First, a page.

Posts Tagged ‘college financial aid’
The Chronicle of Higher Education reported on whether colleges and universities are living up to their economically diverse stance for their student body.During the past decade, the country’s wealthiest and most elite colleges have faced heightened pressure to serve more low-income students. So are they doing it?
The Chronicle looked at which schools the students receiving Pell Grants–federal aid for students who generally come from families with annual incomes of less than $40,000–are attending, and the news is that Pell Grant students are still significantly less represented at the wealthiest colleges than they are at public and nonprofit four-year colleges nationwide
Here are the 10 most economically diverse colleges and the percentage of Pell Grant recipients attending each one according to the Chronicle:
1. University of California Los Angeles – 30.7%
2. Smith College – 23.6%
3. The University of Texas at Austin – 21.4%
4. Michigan State University – 18.8%
5. Ohio State University – 17.8%
6. University of Washington – 17.4%
7. Case Western Reserve University – 17.3%
8. Texas A&M University – 16.2%
9. Amherst College – 15.9%
10. University of Southern California – 15.6%
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When searching for your perfect college does the question of how much access to computers there is on campus ever cross your mind? Considering how much student work is done with computers, it might be a good idea to know how readily available computers are on your college campus.
U.S. News writes about the 15 most wired college and university campuses and how many computers there are on campus per college student:
U.S. News surveyed more than 1,700 undergraduate programs last year, and 1,280 schools reported data on both their total student body (combined graduate and undergraduate population) and the number of computers available to students on campus. Of those schools, the average number of computers per student on campus is .14. That means, on average, there are roughly seven students per computer on college campuses nationwide.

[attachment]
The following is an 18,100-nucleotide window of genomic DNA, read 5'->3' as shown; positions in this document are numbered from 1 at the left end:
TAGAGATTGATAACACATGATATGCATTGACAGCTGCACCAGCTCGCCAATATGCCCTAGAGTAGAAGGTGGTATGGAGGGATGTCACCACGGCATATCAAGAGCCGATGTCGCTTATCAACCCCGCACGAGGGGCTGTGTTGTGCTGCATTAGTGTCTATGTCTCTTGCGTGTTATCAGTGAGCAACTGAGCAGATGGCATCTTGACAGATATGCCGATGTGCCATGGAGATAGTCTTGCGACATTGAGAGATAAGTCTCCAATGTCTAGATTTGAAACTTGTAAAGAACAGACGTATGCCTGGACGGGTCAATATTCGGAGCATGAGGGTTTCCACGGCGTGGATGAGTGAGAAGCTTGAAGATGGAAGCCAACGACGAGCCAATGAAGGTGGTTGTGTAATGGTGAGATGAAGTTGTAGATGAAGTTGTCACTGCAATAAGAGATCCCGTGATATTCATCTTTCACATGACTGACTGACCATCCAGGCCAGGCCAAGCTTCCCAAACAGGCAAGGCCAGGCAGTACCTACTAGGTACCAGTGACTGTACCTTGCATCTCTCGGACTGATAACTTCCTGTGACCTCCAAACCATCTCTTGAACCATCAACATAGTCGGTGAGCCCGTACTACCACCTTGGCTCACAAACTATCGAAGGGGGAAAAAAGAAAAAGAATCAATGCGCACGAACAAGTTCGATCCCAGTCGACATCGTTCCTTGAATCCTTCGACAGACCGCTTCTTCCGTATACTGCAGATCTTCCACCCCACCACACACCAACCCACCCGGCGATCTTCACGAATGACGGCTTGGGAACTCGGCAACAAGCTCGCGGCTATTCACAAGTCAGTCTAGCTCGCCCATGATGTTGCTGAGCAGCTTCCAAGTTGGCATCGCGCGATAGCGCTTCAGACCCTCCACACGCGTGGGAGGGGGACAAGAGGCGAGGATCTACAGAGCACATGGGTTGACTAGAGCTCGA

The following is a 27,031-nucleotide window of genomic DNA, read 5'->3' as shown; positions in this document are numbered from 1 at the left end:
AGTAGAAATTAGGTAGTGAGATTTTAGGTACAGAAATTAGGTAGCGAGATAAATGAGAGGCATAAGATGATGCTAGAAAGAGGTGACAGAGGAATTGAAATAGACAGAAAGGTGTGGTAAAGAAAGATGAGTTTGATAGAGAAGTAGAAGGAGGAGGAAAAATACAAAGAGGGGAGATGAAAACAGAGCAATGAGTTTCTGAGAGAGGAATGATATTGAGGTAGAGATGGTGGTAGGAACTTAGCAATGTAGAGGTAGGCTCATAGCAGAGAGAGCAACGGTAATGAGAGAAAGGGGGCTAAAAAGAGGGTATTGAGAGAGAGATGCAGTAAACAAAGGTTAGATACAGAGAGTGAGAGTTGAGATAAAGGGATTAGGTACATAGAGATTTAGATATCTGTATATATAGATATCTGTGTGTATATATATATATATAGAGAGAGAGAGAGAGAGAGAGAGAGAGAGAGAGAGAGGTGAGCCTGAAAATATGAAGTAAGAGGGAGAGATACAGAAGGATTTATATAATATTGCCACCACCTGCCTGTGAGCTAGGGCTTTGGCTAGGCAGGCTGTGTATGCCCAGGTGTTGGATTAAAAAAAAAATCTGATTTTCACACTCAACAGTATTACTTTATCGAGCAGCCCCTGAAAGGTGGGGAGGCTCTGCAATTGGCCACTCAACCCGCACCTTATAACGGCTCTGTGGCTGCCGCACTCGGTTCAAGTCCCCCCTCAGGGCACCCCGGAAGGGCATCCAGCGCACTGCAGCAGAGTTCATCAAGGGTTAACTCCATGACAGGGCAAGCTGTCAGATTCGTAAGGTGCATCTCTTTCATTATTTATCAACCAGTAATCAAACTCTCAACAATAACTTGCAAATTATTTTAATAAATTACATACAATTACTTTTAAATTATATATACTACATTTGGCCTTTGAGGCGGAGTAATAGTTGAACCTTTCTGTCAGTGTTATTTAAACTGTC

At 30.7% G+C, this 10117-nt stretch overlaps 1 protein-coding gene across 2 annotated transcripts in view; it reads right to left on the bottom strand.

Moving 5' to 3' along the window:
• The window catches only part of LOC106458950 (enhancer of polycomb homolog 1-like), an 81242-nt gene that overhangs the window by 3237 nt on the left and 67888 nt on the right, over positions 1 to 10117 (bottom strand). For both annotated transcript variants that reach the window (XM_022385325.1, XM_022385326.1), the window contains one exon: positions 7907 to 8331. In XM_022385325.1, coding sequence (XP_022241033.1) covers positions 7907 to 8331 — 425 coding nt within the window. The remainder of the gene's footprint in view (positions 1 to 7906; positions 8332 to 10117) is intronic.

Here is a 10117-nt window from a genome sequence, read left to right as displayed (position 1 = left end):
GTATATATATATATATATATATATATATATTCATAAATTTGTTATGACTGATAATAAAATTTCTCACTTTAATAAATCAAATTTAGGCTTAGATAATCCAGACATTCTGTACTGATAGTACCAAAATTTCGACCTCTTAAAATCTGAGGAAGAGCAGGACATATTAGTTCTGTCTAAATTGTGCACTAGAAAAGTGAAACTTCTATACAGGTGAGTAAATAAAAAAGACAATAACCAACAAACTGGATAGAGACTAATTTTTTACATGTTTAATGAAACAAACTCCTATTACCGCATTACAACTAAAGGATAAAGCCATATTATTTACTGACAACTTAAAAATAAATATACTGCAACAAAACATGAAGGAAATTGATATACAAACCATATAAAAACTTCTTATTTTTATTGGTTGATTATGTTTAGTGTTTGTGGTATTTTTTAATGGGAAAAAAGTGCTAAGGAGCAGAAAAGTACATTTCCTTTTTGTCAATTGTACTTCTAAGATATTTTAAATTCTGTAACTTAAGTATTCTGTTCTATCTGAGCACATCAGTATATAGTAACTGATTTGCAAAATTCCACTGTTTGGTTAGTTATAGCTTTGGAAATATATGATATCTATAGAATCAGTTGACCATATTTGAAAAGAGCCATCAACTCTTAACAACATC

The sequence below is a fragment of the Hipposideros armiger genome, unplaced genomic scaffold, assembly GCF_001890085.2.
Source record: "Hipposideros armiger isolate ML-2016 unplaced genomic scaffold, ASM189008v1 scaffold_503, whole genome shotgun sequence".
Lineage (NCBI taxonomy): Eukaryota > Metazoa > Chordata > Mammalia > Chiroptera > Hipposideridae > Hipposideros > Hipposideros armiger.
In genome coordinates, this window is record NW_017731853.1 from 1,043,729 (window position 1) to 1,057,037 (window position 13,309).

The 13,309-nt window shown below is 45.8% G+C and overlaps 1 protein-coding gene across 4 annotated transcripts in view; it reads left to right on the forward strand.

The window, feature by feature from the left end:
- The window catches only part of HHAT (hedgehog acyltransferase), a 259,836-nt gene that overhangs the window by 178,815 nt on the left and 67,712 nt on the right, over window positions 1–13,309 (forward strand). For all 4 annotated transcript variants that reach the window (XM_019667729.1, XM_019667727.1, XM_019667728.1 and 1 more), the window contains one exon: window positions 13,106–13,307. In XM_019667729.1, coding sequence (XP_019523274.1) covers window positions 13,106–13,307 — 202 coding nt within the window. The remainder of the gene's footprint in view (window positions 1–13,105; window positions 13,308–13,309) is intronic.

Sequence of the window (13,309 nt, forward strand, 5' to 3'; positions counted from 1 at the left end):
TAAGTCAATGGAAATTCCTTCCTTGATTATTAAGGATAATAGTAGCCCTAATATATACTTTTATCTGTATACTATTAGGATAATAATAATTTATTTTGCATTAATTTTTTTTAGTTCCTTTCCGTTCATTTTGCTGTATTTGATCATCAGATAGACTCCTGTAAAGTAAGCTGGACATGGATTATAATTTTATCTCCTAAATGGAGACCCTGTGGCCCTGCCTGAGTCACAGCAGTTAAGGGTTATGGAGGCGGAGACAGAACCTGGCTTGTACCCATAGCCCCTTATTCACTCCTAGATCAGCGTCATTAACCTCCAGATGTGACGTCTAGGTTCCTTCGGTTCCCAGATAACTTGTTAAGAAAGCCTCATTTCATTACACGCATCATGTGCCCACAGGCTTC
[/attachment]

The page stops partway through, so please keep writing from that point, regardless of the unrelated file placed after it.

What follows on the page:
Probably the last thing on your mind while you’re searching for and applying to colleges is who your roommate will eventually be. But, the reality is that after the admissions process, in most situations, you’ll have to live with a stranger your freshman year in a college dorm room.
Whether you wind up becoming best friends with your roommate or cordial acquaintances, here is some advice from ULOOP.com on how to maintain a good relationship with your college roommate:
Do have roommate nights. Grab a bowl of popcorn, sit on the couch, or your extra long twin bed, and put in a chick-flick. My roommates and I always have Gossip Girl Mondays. Having these nights keeps your bond strong; it’s an easy way to break away from some of the stress of school, especially when it’s midterm week and you don’t say a word to your roommate because you’re cramming for your Chemistry test.
|“I Don’t Want To Pay For College” Summer II Scholarship Winner:
Calvin H., from Tigard, OR, will be starting his freshman year at Northwest University this Fall and plans on majoring in History & Political Science, with a minor in Accounting. Calvin is an honor roll high school student who is an active leader in his church and well as in his high school’s LINK program, which helps freshman make an easier transition into high school. Calvin also spends time volunteering at a day camp for 1st through 3rd graders and working with the homeless through his High School Youth Group Leadership team. As a Co-Captain of his high school tennis team, Calvin developed skills that helped him in other areas. Calvin hopes to join his college’s debate team and participate in Student Congress!
|“I Don’t Want To Pay For College” Spring Scholarship Winner:
Tyler D., from Gilbert, AZ, is majoring in Biological and biomedical sciences and health professions. Tyler is the Secretary of the Arizona Men’s Soccer Club and a team leader in the Arizona Blue Chip Leadership Program. Tyler is also a volunteer for Hospice, assisting Hospice nurses as well as interacting with elderly patients. As an Organic Chemistry Preceptor, or teaching assistant, Tyler held office hours, tutored students and held review sessions. Tyler has also held a Clinical Rotations Internship, which helped prepare him for his future career in medicine.
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